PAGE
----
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First application cut-off period for the Environmental Quality Incentives Program (EQIP) and Wildlife Habitat Incentive Program (WHIP) applications will be Jan. 17, 2014.
The USDA-Natural Resources Conservation Service (NRCS) in Kentucky is encouraging landowners, farmers and producers to visit their local NRCS office now to receive information and apply for conservation technical assistance and possible financial funding opportunities.
The application process for NRCS’s conservation programs is continuous, but funding selections for specific programs are made throughout the year. For the Environmental Quality Incentives Program (EQIP) and Wildlife Habitat Incentive Program (WHIP) the first application cutoff period date for consideration for 2014 funds is Jan. 17, 2014. Applications received after Jan. 17, 2014, will be held until the next application cut off period, which will be April 18, 2014.
NRCS Acting State Conservationist Jack Kuhn announced this month that technical and financial assistance is available to eligible applicants for the EQIP. EQIP is a conservation program that provides financial and technical assistance to farmers and ranchers who face threats to soil, water, air, and related natural resources on their land. Through EQIP, NRCS develops contracts with agricultural producers to voluntarily implement conservation practices. Persons engaged in livestock or agricultural production and owners of non-industrial private forestland are eligible for this program. Eligible land includes cropland, pastureland, private non-industrial forestland, and other farm or ranch lands.
EQIP offers several National and State Initiatives, which include the Mississippi River Basin Healthy Watershed Initiative, Seasonal High Tunnel Initiative, Organic Initiative, On-Farm Energy Initiative, Wildlife Initiative, and Forestry Initiative. Interested land users should visit their local NRCS Office to find out what opportunities are available through each of these EQIP Initiatives.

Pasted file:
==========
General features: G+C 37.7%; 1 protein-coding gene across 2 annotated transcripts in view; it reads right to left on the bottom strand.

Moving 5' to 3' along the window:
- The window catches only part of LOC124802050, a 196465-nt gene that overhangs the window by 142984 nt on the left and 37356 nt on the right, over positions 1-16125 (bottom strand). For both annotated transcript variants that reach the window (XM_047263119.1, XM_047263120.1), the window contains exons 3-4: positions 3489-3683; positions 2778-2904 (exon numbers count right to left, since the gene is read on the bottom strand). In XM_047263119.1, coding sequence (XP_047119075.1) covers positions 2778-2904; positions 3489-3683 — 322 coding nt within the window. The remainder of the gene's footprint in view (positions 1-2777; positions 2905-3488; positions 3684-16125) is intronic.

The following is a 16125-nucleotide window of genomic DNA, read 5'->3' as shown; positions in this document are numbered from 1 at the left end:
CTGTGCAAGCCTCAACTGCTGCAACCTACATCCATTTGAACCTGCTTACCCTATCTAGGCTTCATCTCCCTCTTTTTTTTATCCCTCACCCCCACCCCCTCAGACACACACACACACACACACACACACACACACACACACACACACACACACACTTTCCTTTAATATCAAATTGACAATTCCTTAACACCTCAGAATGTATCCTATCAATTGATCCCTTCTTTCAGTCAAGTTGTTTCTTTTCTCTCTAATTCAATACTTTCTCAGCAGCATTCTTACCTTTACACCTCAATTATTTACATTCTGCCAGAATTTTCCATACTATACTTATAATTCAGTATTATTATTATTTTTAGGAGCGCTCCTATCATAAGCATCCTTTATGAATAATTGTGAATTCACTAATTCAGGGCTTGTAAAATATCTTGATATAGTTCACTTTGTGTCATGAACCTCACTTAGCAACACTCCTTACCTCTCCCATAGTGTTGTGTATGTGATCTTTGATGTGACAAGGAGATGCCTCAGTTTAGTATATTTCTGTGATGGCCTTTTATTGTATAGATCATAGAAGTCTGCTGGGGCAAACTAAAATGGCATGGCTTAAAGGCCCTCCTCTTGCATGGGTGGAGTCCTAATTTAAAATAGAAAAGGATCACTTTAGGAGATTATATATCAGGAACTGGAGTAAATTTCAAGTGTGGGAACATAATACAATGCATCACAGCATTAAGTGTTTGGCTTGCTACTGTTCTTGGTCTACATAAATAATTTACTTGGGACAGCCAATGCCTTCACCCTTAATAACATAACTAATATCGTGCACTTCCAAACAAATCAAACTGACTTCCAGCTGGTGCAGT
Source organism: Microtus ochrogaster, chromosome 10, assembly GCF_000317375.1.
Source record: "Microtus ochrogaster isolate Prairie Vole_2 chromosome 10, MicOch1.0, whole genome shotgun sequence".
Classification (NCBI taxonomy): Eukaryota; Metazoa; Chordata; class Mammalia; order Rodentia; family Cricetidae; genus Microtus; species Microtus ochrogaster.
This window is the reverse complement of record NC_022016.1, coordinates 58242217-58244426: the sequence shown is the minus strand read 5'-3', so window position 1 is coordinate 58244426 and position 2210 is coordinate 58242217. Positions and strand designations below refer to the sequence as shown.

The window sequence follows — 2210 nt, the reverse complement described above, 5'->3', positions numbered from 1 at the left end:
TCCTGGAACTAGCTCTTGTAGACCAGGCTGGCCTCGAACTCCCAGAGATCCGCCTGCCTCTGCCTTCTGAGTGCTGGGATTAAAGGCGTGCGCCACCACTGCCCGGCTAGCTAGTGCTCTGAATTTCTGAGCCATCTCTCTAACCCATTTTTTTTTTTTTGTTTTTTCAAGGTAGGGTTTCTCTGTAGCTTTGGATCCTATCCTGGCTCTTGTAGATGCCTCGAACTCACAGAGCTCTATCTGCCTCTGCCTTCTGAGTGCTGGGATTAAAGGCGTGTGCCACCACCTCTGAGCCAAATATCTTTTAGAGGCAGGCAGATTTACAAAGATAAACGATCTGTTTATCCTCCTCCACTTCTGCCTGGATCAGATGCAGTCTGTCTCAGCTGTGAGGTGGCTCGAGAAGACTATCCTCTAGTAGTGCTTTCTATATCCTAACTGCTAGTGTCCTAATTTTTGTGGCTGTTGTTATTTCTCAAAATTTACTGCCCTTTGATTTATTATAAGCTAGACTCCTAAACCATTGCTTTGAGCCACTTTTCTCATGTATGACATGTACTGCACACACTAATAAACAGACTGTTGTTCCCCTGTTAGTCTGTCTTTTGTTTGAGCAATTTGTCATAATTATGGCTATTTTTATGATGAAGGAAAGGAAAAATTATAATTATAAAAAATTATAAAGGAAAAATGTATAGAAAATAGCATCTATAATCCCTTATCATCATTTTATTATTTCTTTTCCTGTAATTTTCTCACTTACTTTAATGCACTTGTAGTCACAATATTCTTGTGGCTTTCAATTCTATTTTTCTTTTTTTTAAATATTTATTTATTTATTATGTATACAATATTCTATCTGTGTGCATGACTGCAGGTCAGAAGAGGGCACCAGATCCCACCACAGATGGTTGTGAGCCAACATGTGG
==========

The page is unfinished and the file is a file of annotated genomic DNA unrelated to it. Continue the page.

A second conservation program, WHIP, offers opportunities through the Working Lands for Wildlife (WLFW), which focuses on the recovery of certain at-risk, threatened or endangered wildlife species while helping other vulnerable and game species that depend on similar habitat. In Kentucky, the Golden-winged Warbler is the species of concern for parts of 12 Kentucky counties including Bell, Clay, Floyd, Harlan, Knott, Knox, Leslie, Letcher, McCreary, Perry, Pike and Whitley.
“We’re urging producers to get their applications in as soon as possible to be considered for this year’s funding,” said Kuhn.
All recipients of assistance are required to develop a conservation plan. Conservation planning is an integral part of the conservation process. Landowners should work with a conservation planner to develop the plan based on the landowner’s operational goals to improve the productivity, sustainability and profitability of their operation. The conservation plan will serve as a roadmap to a variety of technical assistance and financial assistance through EQIP and WHIP, as well as other options available to the landowner. “We’re getting back to our roots with conservation planning,” says Kuhn. “Conservation planning is the vital first step in understanding natural resources on your land, and also understanding how technical and financial conservation assistance can be incorporated into your operation to help you help the land.” He added, “Now is the time to contact your local NRCS Field Office to develop a conservation plan.”
For more information visit NRCS on the web at www.ky.nrcs.usda.govor contact your local NRCS service center at 682 Metts Drive, Lebanon, Ky. 40033, phone 270-692-2431 Ext. 3
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